We had the absolutely best turkey dinner ever at my son’s home. He used a recipe that among other things called for a bed of vegetables and oranges. My son and DIL work full-time and so don’t have extra time for things like soup from scratch. When she offered me the turkey carcass, I jumped at the chance. I added everything the turkey had cooked with but the oranges to my big stock pot. I also added enough water to halfway cover the carcass.
As you can see the turkey came with carrots and celery and seasoning already part of it. I also made sure to scrap the pan of the brown stuff on the edges and bottom of the pan. That brown stuff makes the broth really tasty. I also scrapped up all the fat and seasoning stuff as well.
After a slow simmering for about two hours, the turkey falls apart easily and the broth has taken on the creamy colour you can see here. (Steam on the camera made the picture steamy but you should be able to see the difference.)
The next step is the most tedious and took about twenty minutes. Separating the mixture from the pot into bones to be discarded on one plate and meat and veggies to go back into the pot on the other. One needs to work fast to avoid giving the stuff time to cool. Cooling food left standing around is bad. It can grow nasty bacteria if you aren’t careful. Also if you are canning you have to be extra careful about washing your hands and using clean utensils. I emptied the plate back into the simmering stock pot several times to keep the separated stuff hot.
I had no need for turkey soup right away. I wanted to have it handy “put by” in case one of us is not feeling well. There really is nothing as tasty as homemade soup if you’re feeling ill but if you’re not feeling well, then who has the energy to cook soup from scratch? I ladled the soup into well cleaned and rinsed jars that had been sterilized with an extra boiling water rinse.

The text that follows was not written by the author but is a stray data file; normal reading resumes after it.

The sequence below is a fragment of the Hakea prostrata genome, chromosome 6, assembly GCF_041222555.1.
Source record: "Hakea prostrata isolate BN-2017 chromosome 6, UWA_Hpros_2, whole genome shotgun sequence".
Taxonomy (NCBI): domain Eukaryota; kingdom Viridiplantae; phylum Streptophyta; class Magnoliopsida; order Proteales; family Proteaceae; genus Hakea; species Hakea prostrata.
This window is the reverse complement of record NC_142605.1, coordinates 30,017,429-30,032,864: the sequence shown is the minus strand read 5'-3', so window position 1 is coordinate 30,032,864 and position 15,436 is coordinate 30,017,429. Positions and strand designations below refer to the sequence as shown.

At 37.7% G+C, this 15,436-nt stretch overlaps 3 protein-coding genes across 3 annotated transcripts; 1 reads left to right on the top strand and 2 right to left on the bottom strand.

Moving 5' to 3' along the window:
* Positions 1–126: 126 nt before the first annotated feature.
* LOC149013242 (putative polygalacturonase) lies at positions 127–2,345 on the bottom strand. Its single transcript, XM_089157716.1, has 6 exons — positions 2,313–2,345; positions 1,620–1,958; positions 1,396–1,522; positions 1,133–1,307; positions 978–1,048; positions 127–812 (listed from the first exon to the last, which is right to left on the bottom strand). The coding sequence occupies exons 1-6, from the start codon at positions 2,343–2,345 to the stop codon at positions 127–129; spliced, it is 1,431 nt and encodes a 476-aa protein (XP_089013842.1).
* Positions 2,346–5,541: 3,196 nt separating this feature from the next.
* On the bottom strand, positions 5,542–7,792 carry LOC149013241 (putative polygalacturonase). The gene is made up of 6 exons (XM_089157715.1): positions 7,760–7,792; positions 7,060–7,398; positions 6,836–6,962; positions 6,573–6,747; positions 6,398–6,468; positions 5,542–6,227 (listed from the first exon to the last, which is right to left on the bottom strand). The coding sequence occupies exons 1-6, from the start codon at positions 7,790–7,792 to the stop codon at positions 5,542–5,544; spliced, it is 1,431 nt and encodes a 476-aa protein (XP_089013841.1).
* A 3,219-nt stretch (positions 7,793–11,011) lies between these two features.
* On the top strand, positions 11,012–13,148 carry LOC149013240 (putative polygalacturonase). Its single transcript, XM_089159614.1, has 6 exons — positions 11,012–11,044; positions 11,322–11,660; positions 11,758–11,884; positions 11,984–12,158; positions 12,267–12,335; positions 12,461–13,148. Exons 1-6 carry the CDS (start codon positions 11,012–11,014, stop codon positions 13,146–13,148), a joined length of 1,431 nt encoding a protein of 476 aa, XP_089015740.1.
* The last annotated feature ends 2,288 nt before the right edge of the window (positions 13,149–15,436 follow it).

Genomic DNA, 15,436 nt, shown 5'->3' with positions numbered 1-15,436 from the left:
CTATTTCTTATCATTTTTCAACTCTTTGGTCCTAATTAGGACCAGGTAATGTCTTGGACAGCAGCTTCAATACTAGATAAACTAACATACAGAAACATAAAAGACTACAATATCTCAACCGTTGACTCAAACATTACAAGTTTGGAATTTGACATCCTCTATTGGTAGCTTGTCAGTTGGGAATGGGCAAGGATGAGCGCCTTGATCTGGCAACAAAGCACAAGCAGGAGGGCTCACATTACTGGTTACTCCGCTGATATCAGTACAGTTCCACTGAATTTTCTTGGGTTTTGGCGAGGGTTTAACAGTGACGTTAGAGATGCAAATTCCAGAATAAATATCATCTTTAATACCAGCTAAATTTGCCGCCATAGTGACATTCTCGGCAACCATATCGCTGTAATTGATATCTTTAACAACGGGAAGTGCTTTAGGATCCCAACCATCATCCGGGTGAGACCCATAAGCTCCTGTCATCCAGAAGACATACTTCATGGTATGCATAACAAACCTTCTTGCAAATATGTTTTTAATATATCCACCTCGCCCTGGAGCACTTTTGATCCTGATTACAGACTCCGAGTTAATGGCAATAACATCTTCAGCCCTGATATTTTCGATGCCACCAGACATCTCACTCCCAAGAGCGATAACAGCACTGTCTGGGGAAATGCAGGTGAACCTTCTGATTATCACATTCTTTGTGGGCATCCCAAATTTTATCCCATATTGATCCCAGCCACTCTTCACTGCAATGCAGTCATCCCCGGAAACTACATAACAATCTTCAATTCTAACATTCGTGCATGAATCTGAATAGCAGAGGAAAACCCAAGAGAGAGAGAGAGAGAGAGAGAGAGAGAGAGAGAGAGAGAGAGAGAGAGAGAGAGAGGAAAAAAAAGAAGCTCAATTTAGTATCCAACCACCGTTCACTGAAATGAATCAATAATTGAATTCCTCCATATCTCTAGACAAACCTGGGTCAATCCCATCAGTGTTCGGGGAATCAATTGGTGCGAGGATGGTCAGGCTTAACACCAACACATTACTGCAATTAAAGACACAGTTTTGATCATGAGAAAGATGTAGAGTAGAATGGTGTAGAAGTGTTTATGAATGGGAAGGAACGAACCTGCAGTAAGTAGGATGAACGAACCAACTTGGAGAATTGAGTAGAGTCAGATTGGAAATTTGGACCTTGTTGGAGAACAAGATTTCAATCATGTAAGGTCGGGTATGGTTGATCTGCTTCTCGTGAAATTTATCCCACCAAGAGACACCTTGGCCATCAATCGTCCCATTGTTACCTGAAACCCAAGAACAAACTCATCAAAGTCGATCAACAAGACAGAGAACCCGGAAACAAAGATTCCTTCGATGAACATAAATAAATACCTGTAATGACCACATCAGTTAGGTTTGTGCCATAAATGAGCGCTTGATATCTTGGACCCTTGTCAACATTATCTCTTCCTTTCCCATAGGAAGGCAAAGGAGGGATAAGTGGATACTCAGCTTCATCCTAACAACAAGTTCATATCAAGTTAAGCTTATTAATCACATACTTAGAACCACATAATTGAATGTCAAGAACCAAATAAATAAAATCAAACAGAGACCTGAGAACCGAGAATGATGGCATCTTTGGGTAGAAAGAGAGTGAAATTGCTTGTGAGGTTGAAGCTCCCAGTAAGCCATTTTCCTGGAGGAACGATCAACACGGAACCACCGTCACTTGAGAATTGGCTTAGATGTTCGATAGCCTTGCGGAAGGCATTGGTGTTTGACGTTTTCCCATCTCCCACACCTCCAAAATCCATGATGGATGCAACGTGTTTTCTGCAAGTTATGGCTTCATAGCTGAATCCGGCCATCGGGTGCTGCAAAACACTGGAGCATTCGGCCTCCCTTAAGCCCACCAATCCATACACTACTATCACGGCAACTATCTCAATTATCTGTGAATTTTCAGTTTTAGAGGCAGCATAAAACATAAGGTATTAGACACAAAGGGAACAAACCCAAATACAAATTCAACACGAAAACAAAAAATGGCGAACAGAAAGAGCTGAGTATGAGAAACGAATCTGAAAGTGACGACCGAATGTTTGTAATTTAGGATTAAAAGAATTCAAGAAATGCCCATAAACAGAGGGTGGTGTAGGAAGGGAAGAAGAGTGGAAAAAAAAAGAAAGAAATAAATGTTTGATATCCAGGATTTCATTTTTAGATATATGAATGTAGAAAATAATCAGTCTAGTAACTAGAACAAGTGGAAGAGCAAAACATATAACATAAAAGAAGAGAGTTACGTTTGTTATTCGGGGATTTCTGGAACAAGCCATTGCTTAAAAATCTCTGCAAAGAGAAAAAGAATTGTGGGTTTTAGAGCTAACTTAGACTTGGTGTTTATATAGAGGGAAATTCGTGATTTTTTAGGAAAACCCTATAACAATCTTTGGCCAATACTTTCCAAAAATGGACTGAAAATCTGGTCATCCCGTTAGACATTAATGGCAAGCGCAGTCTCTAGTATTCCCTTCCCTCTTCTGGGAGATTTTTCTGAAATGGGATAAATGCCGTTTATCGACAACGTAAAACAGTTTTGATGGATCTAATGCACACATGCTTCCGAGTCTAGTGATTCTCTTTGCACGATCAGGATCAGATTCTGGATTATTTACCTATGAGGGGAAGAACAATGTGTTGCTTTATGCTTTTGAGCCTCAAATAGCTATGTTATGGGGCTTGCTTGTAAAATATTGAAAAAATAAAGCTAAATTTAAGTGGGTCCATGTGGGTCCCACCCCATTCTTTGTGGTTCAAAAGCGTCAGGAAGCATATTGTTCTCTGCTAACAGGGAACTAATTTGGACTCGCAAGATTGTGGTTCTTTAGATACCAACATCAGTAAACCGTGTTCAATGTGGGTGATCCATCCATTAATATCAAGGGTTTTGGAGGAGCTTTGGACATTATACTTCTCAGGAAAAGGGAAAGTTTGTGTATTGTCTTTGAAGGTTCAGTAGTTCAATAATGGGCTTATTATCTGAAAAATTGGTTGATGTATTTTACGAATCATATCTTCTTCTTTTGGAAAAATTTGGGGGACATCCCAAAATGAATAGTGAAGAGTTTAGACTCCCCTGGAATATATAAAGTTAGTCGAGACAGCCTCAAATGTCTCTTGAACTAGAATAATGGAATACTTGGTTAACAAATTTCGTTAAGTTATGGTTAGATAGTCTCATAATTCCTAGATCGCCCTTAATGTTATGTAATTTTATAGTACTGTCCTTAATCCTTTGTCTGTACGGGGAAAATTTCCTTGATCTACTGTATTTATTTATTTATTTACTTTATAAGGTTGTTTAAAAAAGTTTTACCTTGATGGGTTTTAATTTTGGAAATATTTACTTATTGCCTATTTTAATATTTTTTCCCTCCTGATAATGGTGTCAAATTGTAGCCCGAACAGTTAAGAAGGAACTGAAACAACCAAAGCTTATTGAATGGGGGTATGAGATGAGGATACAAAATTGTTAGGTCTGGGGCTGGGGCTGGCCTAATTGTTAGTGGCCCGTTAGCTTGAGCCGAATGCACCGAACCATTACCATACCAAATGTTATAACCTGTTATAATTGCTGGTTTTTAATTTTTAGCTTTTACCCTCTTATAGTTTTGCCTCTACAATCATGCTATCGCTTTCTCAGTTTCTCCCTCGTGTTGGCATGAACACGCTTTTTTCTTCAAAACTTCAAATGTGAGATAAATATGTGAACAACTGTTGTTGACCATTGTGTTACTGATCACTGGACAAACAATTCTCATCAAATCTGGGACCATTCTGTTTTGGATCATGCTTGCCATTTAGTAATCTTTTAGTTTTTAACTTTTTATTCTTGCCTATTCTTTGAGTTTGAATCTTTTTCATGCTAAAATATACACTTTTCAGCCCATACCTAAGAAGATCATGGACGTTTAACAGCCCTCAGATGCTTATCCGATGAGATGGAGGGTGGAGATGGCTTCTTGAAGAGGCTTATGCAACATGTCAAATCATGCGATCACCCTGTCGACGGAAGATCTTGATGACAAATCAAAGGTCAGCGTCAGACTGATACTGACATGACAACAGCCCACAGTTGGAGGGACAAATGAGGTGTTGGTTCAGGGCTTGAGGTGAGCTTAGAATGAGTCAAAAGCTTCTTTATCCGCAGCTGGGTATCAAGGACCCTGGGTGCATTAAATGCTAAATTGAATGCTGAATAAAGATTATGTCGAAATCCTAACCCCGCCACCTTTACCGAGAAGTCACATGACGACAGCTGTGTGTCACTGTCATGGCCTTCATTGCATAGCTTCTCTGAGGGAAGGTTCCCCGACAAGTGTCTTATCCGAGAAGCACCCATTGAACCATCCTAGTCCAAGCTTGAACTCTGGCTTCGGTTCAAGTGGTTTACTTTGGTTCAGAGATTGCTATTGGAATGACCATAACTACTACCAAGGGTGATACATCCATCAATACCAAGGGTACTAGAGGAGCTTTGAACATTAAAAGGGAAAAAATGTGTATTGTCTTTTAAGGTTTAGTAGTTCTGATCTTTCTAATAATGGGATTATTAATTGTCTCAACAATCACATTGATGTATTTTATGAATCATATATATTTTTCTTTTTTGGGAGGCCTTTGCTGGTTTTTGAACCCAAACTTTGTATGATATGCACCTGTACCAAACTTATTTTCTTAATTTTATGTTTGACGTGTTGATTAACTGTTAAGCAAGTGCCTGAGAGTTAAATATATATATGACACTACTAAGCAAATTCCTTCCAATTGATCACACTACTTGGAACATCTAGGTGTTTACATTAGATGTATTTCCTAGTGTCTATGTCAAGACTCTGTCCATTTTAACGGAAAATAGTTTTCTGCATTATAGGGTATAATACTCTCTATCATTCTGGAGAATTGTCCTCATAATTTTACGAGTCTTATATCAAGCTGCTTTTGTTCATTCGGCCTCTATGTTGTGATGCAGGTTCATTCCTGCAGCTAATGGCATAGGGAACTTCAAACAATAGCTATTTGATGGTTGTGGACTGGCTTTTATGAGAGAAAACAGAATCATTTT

Even though the stuff is still really hot, you can see how the fat is separating and collecting on top. If you dislike the fat you can skim it off at this point. Personally I think the fat gives the soup more taste and fat has been given a bad name it doesn’t deserve so I left it on. I also added a teaspoon of salt and a tablespoon of lemon. The lemon makes the soup slightly acidic which discourages nasty bacterial growth. Salt is also a preservative and brings out the flavour. I know salt is bad for us, but one teaspoon in a whole jar is not that bad.
I then capped the jars and put them in the pressure cooker for one hour. It is not safe to put anything into jars with meat or any low acid food, without using a presser cooker. Boiling water simply doesn’t get hot enough. You need the extra pressure of a pressure cooker to get the internal temperature high enough to kill nasty bacteria. That has to be done according to your pressure cooker’s manufacturer’s directions. The amount of time required varies depending on the kind of pressure cooker you have, the size of your jars, what your home’s altitude is, and the size of the individual pieces in the broth. If I had added say, a whole potato or dropped in big meatballs I would have left it in my pressure cooker for an hour and a half. After the jars came out of the pressure cooker I left them to cool. The seals popped tight almost immediately. They continued to bubble for a long time afterward as they cooled because of how high the internal temperature got. I left them undisturbed until morning.
Now the jars have cooled. The seals are on properly and the fat has settled on top again. The jars can be left for up to a year so they need to be dated so you don’t forget to use them up before they age too much. Now whenever I want to make turkey soup, I can open a jar and reheat it in a pot or the microwave. I do it in the pot and I add vegetables (which this batch won’t need) and some rice or noodles or maybe some potatoes and cook them in the broth at a slow simmer before serving. This is also great with a loaf of homemade bread. The one litre jar is just right for the two of us.
If you don’t like canning you can freeze the soup. I have found freezing changes the flavour and not in a positive way. Jars of home made soup taste nothing like a tin from the grocery store. One of the nice things I have found is home made, home canned goods taste just as good as home made just made. And you can’t beat the cost of doing it yourself.